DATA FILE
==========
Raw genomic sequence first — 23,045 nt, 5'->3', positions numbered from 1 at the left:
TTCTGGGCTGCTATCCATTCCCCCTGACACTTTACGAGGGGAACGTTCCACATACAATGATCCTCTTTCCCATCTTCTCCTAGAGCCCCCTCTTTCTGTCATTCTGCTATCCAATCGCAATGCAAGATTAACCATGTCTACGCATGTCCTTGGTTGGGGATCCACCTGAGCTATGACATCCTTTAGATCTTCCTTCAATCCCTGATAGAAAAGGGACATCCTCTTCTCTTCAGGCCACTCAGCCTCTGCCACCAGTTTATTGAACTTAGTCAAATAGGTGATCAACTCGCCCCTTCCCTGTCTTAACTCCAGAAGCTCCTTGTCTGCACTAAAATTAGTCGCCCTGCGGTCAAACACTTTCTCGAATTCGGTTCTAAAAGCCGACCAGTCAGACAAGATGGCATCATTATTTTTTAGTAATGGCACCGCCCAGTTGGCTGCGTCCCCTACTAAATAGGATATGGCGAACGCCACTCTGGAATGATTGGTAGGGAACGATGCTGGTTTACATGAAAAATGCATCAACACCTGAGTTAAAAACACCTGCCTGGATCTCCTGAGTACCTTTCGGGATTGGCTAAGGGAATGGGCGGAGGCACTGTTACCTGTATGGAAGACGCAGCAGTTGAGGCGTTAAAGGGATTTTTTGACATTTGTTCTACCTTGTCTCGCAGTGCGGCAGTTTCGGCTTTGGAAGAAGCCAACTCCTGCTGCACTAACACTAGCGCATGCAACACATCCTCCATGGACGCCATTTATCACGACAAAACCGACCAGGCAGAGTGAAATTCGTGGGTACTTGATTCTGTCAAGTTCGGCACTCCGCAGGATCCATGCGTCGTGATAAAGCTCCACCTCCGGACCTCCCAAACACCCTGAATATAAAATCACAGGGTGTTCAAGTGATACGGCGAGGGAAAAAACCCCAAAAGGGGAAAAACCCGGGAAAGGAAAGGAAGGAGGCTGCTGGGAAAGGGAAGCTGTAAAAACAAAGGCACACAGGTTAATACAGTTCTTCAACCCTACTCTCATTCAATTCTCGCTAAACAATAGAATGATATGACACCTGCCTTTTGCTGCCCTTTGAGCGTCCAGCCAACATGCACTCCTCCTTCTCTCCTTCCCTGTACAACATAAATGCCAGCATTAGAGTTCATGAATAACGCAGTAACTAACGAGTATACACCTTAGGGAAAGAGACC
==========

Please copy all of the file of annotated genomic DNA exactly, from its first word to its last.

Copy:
Raw genomic sequence first — 23,045 nt, 5'->3', positions numbered from 1 at the left:
TTCTGGGCTGCTATCCATTCCCCCTGACACTTTACGAGGGGAACGTTCCACATACAATGATCCTCTTTCCCATCTTCTCCTAGAGCCCCCTCTTTCTGTCATTCTGCTATCCAATCGCAATGCAAGATTAACCATGTCTACGCATGTCCTTGGTTGGGGATCCACCTGAGCTATGACATCCTTTAGATCTTCCTTCAATCCCTGATAGAAAAGGGACATCCTCTTCTCTTCAGGCCACTCAGCCTCTGCCACCAGTTTATTGAACTTAGTCAAATAGGTGATCAACTCGCCCCTTCCCTGTCTTAACTCCAGAAGCTCCTTGTCTGCACTAAAATTAGTCGCCCTGCGGTCAAACACTTTCTCGAATTCGGTTCTAAAAGCCGACCAGTCAGACAAGATGGCATCATTATTTTTTAGTAATGGCACCGCCCAGTTGGCTGCGTCCCCTACTAAATAGGATATGGCGAACGCCACTCTGGAATGATTGGTAGGGAACGATGCTGGTTTACATGAAAAATGCATCAACACCTGAGTTAAAAACACCTGCCTGGATCTCCTGAGTACCTTTCGGGATTGGCTAAGGGAATGGGCGGAGGCACTGTTACCTGTATGGAAGACGCAGCAGTTGAGGCGTTAAAGGGATTTTTTGACATTTGTTCTACCTTGTCTCGCAGTGCGGCAGTTTCGGCTTTGGAAGAAGCCAACTCCTGCTGCACTAACACTAGCGCATGCAACACATCCTCCATGGACGCCATTTATCACGACAAAACCGACCAGGCAGAGTGAAATTCGTGGGTACTTGATTCTGTCAAGTTCGGCACTCCGCAGGATCCATGCGTCGTGATAAAGCTCCACCTCCGGACCTCCCAAACACCCTGAATATAAAATCACAGGGTGTTCAAGTGATACGGCGAGGGAAAAAACCCCAAAAGGGGAAAAACCCGGGAAAGGAAAGGAAGGAGGCTGCTGGGAAAGGGAAGCTGTAAAAACAAAGGCACACAGGTTAATACAGTTCTTCAACCCTACTCTCATTCAATTCTCGCTAAACAATAGAATGATATGACACCTGCCTTTTGCTGCCCTTTGAGCGTCCAGCCAACATGCACTCCTCCTTCTCTCCTTCCCTGTACAACATAAATGCCAGCATTAGAGTTCATGAATAACGCAGTAACTAACGAGTATACACCTTAGGGAAAGAGACC